Every dog is different. Give your rescue dog time to take in the smells and sights of his new home before any face to face introduction, people, or dog.
It may seem easy to consider a dog unsafe based on his looks or to assume puppies can’t develop behavioral issues (another myth for another day). However, once you see low-level stress signs and give your dog more time and space to acclimate to his world, you can’t unsee these subtle behaviors that will keep everyone safe.
What’s more adorable than a puppy dressed as a skunk or a stuffed cowboy riding on your dog’s back? For some dogs, it’s the appetizer on a miserable menu that Halloween dishes out. Read on to find out how much (if at all) your dog should be included in Halloween hubbub.
To dress up or not dress up.
While you’ll likely get many likes on the photo of your gussied up pup, it’s not for every dog. Many dogs dislike all the gear and gadgets (often bulky or physically restrictive) involved in elaborate costumes. However, some dogs LOVE dressing up. Every dog is different, so watch your dog’s body language. If his mouth tightens, his posture appears hunkered down, or he lays on the ground with sad puppy eyes, it’s unfair to leave the costume on him and even worse to laugh while he’s silently begging you to remove the distressing duds.
If you’re unsure, start with minimal attire like our friend Indy. His bow tie, cufflink ensemble, is super cute, and he looks like he’s ready to join the party rather than collapsing into crestfallen costume condition. You may also notice that Indy isn’t wearing a top hat or fancy glasses. A lot of pups dislike objects on their face or head. Think before you dress up your dog to make sure his disguise is just as fun for him as it is for you.
The bottom line, if your dog looks miserable, take off his costume.
The masking effect
Once a year, your pup is exposed to people wearing imposing paraphernalia covering their eyes and causing them to move erratically, evoking confusion and fear to even the most people-pleasing pet. When your neighbor’s child wears a large hat or mask, her silhouette changes—she’s no longer the same person to your dog. So, to assure everyone has a happy and safe Halloween, grab some treats and train your dog to like ghoulish gizmos. Put on your jumbo sunglasses or clown wig and reward your dog for remaining wiggly. Play a Halloween sound on your laptop (low volume) and reinforce your pup for relaxed body language.
Often when I coach folks to desensitize their pups to sights and sounds that might scare them in an unfamiliar place or with an unknown person, their response is, “I tried it, but he didn’t do anything, so I stopped.” Why would you stop? You’re not training your dog to run, cower, or tremble when you put on a unicorn wig. You’re teaching him to relax when someone he knows and trusts dons a Medusa headdress, so when a stranger wears the same costume, it’s less scary.
Spend five minutes a day creating positive associations with Halloween garb, so your pup is less spooked.
In dreamland, it’s a grand idea to include your dog in trick-or-treat festivities, but, as I’ve already mentioned, costumes can be downright unnerving to dogs so, a parade of masks, hats, glasses, and devilish duds coming at your dog may cause horrible trauma. Not only are you asking him to endure endless eerie ensembles, but groaning, creaking, and rattling lawn decorations make trick-or-treating extra terrifying for fearful pups.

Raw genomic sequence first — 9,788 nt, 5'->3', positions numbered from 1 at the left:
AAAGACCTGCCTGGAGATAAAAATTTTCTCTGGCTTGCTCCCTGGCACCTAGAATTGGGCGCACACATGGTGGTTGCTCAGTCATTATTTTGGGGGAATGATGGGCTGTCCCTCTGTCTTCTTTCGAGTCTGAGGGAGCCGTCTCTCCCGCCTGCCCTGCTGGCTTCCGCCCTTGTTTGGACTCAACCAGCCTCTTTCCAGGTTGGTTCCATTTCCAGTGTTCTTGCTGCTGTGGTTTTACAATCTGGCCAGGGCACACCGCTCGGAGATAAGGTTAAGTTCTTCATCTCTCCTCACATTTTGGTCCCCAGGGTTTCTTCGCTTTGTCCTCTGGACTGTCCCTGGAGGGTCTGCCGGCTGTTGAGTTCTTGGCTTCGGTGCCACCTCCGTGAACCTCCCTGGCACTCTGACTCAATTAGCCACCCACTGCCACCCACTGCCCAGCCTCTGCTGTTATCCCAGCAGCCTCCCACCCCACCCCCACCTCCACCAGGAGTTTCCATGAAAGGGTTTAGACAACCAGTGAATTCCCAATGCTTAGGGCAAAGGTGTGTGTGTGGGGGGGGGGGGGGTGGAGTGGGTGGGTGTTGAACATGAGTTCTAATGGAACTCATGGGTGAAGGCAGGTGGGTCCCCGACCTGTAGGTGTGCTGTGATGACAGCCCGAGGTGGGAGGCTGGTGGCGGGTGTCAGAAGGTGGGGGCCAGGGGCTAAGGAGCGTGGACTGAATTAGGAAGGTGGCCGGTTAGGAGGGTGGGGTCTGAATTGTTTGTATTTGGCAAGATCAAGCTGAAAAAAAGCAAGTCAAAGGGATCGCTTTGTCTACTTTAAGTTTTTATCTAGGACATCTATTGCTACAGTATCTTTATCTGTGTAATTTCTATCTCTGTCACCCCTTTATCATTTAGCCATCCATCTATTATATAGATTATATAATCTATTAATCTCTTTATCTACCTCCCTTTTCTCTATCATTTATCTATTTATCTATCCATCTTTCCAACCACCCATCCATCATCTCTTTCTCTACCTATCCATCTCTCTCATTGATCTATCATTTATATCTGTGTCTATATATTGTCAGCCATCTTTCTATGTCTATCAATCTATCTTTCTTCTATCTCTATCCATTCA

If you choose to keep your pup at home, someone should stay home with him, ensuring he feels extra safe. For some dogs, kids galore at the door incite the SOMEONE’S HERE response over and over again, so plan to make sure your precious pup doesn’t escape—one second of sidewalk stirring could send him scurrying into the street.
For the specially scaredy dogs (especially if you can’t stay home), it’s best to put a nice note on the door asking neighbors not to ring the doorbell. If you leave a basket of candy for trick-or-treaters on the front porch, you’ll prevent your pup from getting roused up every two seconds and still be a good neighbor.
Help your fearful or anxious dog by staying home and preventing commotion that may scare him.
While Halloween is fun for many humans, please keep these tips in mind, so your hound’s holiday isn’t a harrowing experience.
After a long day at work, all you want to do is relax with your dog, right? Some dogs are happiest when snuggling on your lap while you binge-watch your favorite show. However, many dogs need help calming down. Here are a few tips to help your tireless dog rest when you need to unwind.
Make sure you’re meeting your dog’s mental and physical needs. Too often, folks expect their dogs to chill out when they return home from work when their dogs have been alone, often sleeping, all day. Unfortunately, that’s an unfair expectation. For some dogs, a neighborhood jaunt sufficiently provides what they need to nap while you eat dinner and catch up with your partner. However, some pups need a much longer walk, a hearty game of fetch or tug, or training. Tricks, games, and exercise are great ways to burn energy AND have fun with your dog, so he’s more likely to sit around with you.
Teach your dog to relax.
Some dogs don’t naturally know how to relax—they always need to be doing or into something. So, it’s your job to teach your insatiably curious canine how to do nothing when you need it most. For your busy-bee dog, practice the Do Nothing Game, so he gets rewarded for, well, doing nothing (a variation on Sue Sternberg’s the Nothing Game).
Step One: Grab a handful of non-smelly treats (broken into teeny tiny pieces) and your smartphone. Pull up the clock application on your phone and click on the stopwatch. Next, start the timer and place your treats behind your back. If your dog is not barking and not jumping for five seconds, say “yes” and treat him. Repeat at the ten-second mark, repeat at the 15-second mark, and continue for one to two minutes.